On the other hand, the French, with their splendid pride in their own lucid tongue, look with disfavor on the extension of the teaching of Arabic. It has yet to be demonstrated that any Islamic people can benefit from education, as we understand it nowadays. Those Frenchmen who know Algeria best question the wisdom of the present educational scheme in Algeria, by which, in course of a rather long time, the whole juvenile population will be brought within the orbit of the elementary school; and they are probably right in insisting that the need of the Algerians, who are sunk in abject poverty, is for technical and agricultural, rather than literary, instruction.

It is this illiterate population that the law of 1919 has enfranchised. For, by the second chapter, Mohammedans who are not French citizens are granted the privilege of electing native members, with the same rights as the French members, to all the deliberative assemblies in Algeria; to the financial delegations; to the superior council, which discusses and, with the last-named, votes the budget; to the general councils, the municipal councils and commissions; and, lastly, to the village councils, the djemaas, which form the smallest unit of the administration.

Here, then, almost at a single bound, the natives of Algeria, if they have not been placed on the same footing as the Europeans who return members to the French Parliament, have, in their own country, broken down the position of privilege which the colonists once held. In every assembly natives sit side by side with the Europeans; they have the same rights of deliberating on municipal and provincial affairs, the same opportunities to influence the central government, and to air their grievances. It is true that these concessions, generous as they are, leave the question of representation in the French Parliament where it was; and, so long as the four and a half million natives are unrepresented there, their leaders will claim that they are little better than helots. This, at any rate, is the ostensible reason why they profess to be dissatisfied with the law of 1919. It is significant that, on M. Millerand’s recent tour, a certain Mir Khaled, an ex-Captain of Spahis (native Algerian troops) and an officer of the Legion of Honor, pointed out that they now wanted representation in the French Chamber; and that the President, in a conciliatory speech, urged the natives to be patient, to consolidate the gains they had already won, and to show their ability to make use of their new privileges.

So far they have done none of these things. Those, on the contrary, who profess to speak for the inarticulate masses, express their dissatisfaction in no uncertain voice, and the French, as the result of their concessions, are more mistrusted than they were before. A not uninstructive analogy can be drawn with Egypt, where English prestige is at a lower point to-day than ever before. When the Young Algerian Party spoke for the Algerian natives, the movement was never an extremist one, the Young Algerian leaders being too deeply impregnated with French culture ever to be fundamentally antiFrench. But it is just this European sympathy which caused them to lose influence with the new party, which takes its inspiration from the Koran and its programme from the Socialists, of which the realization would mean the end of French rule in North Africa. At the head of the new party’s demands is that for the naturalization of the natives in their religious status, which no French government could grant; for, apart from political considerations, it would create a class of French citizens who, in the vital questions of marriage and divorce, would be outside the French codes. If this were obtained — and there is a speciousness about it that appeals to the African mind — the other planks in the platform — the suppression of the disciplinary powers of the French administrators, the application of the common law to all, the equality of French and native officials — would follow almost as a matter of course. The representatives of this party were successful at the polls; and thus, for the first time, the French find themselves opposed, not merely by the blind forces of fanaticism, or Xenophobia, or whatever label we choose to attach to the frame of mind which shows itself in a disinclination to accept the rule of a foreign race, but by a political party definitely nationalist in color, and with as definite an anti-French bias.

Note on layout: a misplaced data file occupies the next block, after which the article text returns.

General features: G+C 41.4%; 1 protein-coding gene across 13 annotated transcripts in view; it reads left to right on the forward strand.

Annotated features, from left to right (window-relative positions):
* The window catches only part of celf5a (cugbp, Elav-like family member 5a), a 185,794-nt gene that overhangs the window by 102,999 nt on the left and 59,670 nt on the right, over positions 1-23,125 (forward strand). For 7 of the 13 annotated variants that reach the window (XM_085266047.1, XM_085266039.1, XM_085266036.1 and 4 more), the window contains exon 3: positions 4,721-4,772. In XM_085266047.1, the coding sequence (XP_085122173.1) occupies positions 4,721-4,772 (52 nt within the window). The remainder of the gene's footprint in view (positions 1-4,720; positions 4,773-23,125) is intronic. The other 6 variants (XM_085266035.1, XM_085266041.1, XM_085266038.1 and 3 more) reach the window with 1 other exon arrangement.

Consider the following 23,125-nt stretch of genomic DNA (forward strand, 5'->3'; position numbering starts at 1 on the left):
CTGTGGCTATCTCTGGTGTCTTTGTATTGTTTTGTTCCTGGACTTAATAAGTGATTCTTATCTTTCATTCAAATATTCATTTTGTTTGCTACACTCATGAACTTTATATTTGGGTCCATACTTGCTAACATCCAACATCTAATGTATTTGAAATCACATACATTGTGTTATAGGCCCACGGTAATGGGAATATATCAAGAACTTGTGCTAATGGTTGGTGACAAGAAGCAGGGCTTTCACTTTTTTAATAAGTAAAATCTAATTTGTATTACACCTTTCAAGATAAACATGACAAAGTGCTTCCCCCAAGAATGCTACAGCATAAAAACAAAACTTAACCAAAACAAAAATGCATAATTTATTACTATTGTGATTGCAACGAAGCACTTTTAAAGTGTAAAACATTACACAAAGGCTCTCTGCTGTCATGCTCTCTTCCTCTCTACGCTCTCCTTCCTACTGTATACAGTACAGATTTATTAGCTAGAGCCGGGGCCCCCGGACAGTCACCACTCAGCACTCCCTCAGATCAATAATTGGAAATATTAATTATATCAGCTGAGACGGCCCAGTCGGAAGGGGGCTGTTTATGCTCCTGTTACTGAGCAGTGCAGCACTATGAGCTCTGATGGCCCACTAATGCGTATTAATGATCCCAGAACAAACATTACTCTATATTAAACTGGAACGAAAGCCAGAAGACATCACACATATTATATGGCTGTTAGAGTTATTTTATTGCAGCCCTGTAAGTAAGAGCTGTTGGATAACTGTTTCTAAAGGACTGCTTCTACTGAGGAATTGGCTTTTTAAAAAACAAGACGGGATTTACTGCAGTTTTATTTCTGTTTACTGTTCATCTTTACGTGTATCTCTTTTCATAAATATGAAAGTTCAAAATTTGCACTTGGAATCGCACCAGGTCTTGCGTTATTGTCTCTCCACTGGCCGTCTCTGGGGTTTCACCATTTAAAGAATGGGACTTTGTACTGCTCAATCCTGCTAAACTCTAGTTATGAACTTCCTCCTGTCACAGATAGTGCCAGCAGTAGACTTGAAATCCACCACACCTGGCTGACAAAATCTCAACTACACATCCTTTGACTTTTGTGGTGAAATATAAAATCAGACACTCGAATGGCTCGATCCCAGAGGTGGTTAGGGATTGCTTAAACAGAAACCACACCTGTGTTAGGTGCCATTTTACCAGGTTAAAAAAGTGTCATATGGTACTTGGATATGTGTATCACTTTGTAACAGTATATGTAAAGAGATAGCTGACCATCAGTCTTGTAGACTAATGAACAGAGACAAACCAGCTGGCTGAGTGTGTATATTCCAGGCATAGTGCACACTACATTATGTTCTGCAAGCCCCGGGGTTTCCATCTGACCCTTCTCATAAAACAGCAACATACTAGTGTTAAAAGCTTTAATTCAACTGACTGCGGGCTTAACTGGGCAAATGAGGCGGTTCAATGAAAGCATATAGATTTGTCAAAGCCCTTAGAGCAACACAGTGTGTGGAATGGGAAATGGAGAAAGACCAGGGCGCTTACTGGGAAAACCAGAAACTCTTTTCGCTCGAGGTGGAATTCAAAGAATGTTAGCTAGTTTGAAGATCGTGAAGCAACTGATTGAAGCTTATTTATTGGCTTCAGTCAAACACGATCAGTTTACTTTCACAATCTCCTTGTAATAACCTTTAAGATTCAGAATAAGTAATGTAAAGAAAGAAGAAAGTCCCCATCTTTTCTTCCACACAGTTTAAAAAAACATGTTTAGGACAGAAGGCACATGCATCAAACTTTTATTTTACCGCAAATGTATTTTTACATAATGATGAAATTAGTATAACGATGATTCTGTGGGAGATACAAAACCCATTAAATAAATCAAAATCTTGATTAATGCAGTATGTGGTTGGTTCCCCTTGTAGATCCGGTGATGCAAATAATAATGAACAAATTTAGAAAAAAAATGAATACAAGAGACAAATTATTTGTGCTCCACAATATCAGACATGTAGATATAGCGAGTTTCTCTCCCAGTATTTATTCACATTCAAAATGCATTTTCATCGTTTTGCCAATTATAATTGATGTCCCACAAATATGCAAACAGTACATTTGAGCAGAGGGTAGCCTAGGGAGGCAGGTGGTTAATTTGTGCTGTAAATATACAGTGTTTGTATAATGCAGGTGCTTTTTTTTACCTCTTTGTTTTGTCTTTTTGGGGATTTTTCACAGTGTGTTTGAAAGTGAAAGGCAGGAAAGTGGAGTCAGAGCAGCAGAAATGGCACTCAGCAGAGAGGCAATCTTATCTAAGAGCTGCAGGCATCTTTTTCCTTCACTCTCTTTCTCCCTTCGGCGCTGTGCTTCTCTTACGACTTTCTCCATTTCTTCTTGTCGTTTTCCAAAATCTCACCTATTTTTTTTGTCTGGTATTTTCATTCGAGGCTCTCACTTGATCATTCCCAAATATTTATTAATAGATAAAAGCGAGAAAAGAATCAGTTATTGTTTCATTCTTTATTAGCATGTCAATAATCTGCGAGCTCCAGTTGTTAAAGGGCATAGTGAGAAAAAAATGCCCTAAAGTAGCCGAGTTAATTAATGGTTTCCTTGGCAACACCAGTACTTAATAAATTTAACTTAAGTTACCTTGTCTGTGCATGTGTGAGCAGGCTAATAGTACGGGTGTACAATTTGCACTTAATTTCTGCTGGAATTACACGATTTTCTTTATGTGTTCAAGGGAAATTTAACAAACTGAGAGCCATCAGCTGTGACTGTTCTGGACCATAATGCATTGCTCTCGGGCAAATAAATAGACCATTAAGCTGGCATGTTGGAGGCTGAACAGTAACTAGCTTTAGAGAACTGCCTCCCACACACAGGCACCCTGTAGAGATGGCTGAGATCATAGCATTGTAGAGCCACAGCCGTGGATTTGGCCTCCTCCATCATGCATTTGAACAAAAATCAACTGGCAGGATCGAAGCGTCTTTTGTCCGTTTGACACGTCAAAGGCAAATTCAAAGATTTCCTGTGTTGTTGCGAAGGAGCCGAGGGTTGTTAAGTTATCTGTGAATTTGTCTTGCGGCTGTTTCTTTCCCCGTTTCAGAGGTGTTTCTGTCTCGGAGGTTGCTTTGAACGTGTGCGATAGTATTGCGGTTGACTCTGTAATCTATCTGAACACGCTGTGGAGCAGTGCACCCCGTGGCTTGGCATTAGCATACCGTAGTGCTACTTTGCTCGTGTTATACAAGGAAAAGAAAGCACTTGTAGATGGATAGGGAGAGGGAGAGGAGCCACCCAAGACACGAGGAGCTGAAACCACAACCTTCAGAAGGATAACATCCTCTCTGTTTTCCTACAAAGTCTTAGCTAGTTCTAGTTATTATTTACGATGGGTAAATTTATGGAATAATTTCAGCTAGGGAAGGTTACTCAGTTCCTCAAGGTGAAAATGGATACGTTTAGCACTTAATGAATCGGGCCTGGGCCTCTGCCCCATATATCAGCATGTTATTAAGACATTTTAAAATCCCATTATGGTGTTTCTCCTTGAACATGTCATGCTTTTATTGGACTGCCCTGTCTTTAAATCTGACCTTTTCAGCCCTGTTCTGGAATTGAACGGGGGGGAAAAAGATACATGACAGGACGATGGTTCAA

But though the natives are dissatisfied with their concessions, as being insufficient, they have not proved their ability to put them to any useful purpose. In the village councils, or djemaas, where the results are more immediately perceptible, the elective principle has proved a failure. Previously these djemaas, which play an important role in the economic life of the country, since they regulate the questions that arise over the three million hectares of common land throughout Algeria, consisted of native caids and sheiks, nominated by and responsible to, the central administration. Now that the presidents and members are elected, the way has been opened to jobbery and corruption so flagrant that, in many cases, natives returning from the war have found their rights in the common lands usurped by interlopers who were friends or relatives of the members of these djemaas! The abuse has grown to such an extent that the Government has already been obliged to re-create the old official djemaas.

Nor is there much hope that the vote, which all Orientals regard with contempt as a Western idea and useful only if it shows some prospect of immediate material gain, will be any more successful in the larger spheres. It looks as if the elected native members, instead of taking M. Millerand’s advice, will form a sort of permanent native opposition.